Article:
Flashcards in D. H. Kap 2 Zus. Deck (6)
Simple past tense of Sein
Present tense of haben (have)
Present tense of wissen (to know)
Position of finite verb in statements
In a German statement, the verb is always in second position. In so called normal word order, the subject is in first position. In so called inverted word order, something other than the subject (adverb, adjective, indirect object) is in first position, and the subject follows the verb. Both normal and reverse order are common in German.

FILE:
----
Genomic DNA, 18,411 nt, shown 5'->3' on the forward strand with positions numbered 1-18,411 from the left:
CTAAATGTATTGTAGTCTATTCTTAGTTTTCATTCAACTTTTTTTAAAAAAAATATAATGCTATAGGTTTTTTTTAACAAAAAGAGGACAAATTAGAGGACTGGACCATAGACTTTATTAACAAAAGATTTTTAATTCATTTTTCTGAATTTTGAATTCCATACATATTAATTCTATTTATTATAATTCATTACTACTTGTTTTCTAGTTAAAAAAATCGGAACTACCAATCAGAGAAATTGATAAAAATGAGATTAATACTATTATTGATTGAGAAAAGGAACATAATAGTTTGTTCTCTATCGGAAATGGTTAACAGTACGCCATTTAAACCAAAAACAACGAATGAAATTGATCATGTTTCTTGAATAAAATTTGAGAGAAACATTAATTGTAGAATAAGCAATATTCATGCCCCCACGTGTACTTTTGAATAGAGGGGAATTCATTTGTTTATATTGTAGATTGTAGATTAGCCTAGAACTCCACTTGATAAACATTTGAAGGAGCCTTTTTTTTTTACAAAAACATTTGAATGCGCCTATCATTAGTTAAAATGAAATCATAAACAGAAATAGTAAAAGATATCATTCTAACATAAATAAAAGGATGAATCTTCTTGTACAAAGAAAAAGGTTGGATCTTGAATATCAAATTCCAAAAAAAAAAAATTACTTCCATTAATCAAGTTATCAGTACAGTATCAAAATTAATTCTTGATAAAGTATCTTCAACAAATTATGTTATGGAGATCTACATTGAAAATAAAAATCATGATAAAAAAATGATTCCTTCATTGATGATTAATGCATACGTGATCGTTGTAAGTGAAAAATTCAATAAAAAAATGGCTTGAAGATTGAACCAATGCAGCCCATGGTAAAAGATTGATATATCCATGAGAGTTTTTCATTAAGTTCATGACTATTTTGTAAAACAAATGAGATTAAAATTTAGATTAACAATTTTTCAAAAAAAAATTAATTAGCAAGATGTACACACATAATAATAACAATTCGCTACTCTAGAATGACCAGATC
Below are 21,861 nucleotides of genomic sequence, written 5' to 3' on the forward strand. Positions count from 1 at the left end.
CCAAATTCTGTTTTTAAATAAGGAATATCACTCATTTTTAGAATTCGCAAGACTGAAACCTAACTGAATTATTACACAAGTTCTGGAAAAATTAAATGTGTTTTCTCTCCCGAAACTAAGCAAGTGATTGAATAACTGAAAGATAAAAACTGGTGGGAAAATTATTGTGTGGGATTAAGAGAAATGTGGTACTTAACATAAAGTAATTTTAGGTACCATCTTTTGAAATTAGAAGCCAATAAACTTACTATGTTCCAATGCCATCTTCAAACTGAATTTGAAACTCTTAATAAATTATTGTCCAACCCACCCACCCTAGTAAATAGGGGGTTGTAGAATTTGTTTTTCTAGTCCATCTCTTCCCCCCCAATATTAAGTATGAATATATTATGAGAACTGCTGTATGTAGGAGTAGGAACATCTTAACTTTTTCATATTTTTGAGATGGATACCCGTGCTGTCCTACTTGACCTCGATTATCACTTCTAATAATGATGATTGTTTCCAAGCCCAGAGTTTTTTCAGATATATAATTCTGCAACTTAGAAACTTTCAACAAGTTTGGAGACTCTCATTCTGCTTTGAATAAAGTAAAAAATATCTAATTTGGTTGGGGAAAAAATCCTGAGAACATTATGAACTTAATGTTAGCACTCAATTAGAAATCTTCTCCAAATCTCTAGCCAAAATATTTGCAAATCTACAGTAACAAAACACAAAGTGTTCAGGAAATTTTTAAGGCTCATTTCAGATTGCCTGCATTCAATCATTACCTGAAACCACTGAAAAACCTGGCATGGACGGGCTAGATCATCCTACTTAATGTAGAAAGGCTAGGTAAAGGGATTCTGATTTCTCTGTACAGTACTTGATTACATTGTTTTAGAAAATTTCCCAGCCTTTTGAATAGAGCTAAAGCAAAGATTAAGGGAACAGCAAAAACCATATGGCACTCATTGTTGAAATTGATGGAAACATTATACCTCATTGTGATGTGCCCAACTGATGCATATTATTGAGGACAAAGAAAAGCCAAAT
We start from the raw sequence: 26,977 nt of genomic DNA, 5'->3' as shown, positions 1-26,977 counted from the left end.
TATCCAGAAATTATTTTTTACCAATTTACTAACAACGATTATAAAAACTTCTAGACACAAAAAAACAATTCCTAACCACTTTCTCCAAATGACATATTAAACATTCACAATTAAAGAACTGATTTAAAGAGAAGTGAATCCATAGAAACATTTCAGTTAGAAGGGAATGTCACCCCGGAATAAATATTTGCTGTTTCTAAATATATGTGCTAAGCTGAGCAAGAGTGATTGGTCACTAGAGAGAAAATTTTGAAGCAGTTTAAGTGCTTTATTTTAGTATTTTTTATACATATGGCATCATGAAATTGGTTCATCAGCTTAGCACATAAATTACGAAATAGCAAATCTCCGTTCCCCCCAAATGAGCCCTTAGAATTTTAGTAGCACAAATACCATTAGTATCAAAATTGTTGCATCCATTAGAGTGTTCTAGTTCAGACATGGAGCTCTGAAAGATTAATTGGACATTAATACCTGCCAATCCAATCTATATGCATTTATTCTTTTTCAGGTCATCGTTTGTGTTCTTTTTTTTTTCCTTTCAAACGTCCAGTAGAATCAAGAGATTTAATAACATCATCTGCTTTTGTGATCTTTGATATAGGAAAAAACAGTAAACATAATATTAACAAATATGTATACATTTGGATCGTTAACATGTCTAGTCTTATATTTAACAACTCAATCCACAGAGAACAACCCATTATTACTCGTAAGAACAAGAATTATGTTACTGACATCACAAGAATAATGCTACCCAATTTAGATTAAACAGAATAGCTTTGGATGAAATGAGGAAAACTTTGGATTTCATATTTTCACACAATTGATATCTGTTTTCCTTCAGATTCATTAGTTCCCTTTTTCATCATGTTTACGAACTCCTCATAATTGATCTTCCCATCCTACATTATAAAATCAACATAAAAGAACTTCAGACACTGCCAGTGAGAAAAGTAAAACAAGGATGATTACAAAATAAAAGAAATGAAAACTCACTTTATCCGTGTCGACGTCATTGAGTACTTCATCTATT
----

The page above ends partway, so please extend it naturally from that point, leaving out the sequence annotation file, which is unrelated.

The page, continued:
Kein vs. Nicht
Kein(e) is used to negate a noun that would be preceded by an indefinite article (eg. Ein) or no article at all in an affirmative sentence.
Nicht is used in a negative sentence when the noun is preceded by a definite article (eg. die) or a possessive adjective (eg. mein).